If organic search results are an important source of referrals to your website, you’ll want to make sure that you’re prepared for this change:

Compare your organic search rankings on Yahoo! Search and Bing for the keywords that drive your business, to help determine any potential impact to your traffic and sales
Decide if you’d like to modify your paid search campaigns to compensate for any changes in organic referrals that you anticipate
Review the Bing webmaster tools and optimize your website for the Bing crawler, as Bing results will be displayed for approximately 30%* of overall search query market share after this change

For more specifics on the organic search transition, please refer to the Self-service Advertiser FAQs on the Yahoo! Transition Center.

Organic and Paid Search Testing
To help us deliver on our goal of transition with quality, we are conducting the necessary tests to ensure that all of the many complex, logistical pieces are in place. While there’s nothing you need to do to prepare for testing, please keep in mind the following:

Though much of our testing is already happening offline, this month we’ll also test the delivery of organic and paid search results provided by Microsoft on live Yahoo! traffic
Testing volumes will fluctuate during this period, with paid search volume in particular kept low enough to help minimize any potential impact to your account

Editorial Guidelines
Yahoo! and Microsoft have created joint editorial guidelines that will begin taking effect for both Yahoo! and Microsoft paid search advertisers in early August. We encourage you to review these now, so that you understand any potential impact to your ads or keywords. Notable changes include new guidelines for gambling and contests, and disallowed content. For a detailed overview of the editorial policy changes that will soon take effect, please read the New Editorial Guidelines article.

We are committed to making this transition as seamless and beneficial for you as possible. We appreciate your business, and look forward to bringing you the benefits of the Yahoo! and Microsoft Search Alliance.

Sincerely,
Your Partners at Yahoo!

Disclaimer:   Joe has Yahoo Stock.   Not that he’s happy about that fact.  Nope, not happy at all.

Google Social Circle

Google labs is testing a very interesting new feature within the Google search results which lists and ranks content from people that have connections to your own social networks, websites, blogs, etc.   It’s called Google Social Circle and I think this approach has a lot of potential.

Google labs writes:

We’ve taken steps to improve the relevance of our search results with personalization, but today’s launch takes that one step further. With Social Search, Google finds relevant public content from your friends and contacts and highlights it for you at the bottom of your search results. When I do a simple query for [new york], Google Social Search includes my friend’s blog on the results page …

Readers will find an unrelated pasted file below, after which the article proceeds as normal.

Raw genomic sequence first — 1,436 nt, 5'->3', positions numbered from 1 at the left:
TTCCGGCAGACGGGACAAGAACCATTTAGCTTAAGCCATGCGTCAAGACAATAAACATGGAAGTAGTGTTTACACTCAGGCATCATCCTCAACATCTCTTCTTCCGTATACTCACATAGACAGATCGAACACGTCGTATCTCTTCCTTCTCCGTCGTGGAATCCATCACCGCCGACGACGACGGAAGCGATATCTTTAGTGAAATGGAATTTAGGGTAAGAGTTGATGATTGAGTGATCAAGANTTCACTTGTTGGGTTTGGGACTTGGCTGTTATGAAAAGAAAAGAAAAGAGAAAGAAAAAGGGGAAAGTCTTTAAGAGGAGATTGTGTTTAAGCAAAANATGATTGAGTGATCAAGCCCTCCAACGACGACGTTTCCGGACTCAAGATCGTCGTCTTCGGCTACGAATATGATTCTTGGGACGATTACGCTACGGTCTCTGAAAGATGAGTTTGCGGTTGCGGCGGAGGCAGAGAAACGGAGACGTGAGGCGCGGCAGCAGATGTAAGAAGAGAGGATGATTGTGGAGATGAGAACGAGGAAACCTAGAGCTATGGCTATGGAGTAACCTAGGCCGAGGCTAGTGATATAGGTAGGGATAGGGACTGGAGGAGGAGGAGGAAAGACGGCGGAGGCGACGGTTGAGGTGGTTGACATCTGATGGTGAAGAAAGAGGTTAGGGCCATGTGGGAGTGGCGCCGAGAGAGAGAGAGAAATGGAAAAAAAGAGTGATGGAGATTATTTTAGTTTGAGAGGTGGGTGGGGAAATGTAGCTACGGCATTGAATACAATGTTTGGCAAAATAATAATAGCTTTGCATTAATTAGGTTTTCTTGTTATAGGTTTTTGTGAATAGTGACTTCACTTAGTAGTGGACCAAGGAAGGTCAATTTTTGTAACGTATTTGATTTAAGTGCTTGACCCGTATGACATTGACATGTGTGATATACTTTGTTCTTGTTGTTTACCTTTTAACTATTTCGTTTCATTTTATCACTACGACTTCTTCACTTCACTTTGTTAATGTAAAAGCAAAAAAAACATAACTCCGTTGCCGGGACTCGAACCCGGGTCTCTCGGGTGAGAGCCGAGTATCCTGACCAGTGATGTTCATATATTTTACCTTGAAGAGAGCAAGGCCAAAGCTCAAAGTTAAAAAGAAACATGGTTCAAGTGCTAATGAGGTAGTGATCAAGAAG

Filtering the massive oceans of content is what Google has been doing so effectively for some time, but the social media explosion has created a new kind of relevance Google’s basic ranking system has not been taking into account.    The content of trusted friends and associates is often going to be more relevant to us than that of, say, internet marketeers in a foreign country.     If, for example, my pal has travelled to Morrocco I’m going to trust his stuff – and probably be more interested in it – than information from strangers.    Google Social Circle will incorporate that relevance into the search results, and I think by doing this they may succeed where Facebook and Twitter have pretty dramatically failed.    Facebook’s search system and layout – in my experience – makes it very hard to search for information.  It can even be difficult to find a person you know, let alone find content they have created that is relevant to your search.    Twitter lists are something of a step in the right direction of targeting for relevant information, but Twitter search is severely lacking and I don’t even know if they they are particularly interested in providing the kind of contextual content mapping Google is testing with Social Circle.

Another interesting – some would say sinister – aspect of this approach by Google is to create internet environments filled with “trusted online information sources” that have been endorsed by different networks of friends.    Clever use of the data flowing in will allow Google to better screen sites based on human input, which is much harder to spoof than manipulations commonly done as part of aggressive “Search Engine Optimization” tactics.

The Social Circle reminds me of an advanced version of “del.icio.us”, a tagging and bookmarking service aquired (and largely abandoned?) by Yahoo a few years ago.  Delicious allowed users to tag and label sites and content, creating link lists of things relevant to them and giving them the ability to share these links with others.    By automating that process and using their brilliant search algorithm to slice and dice individual information, Google has pushed us one step closer to the holy grail of search – a system that shows us exactly what we want/need to see even if we cannot clearly state exactly what we want or need.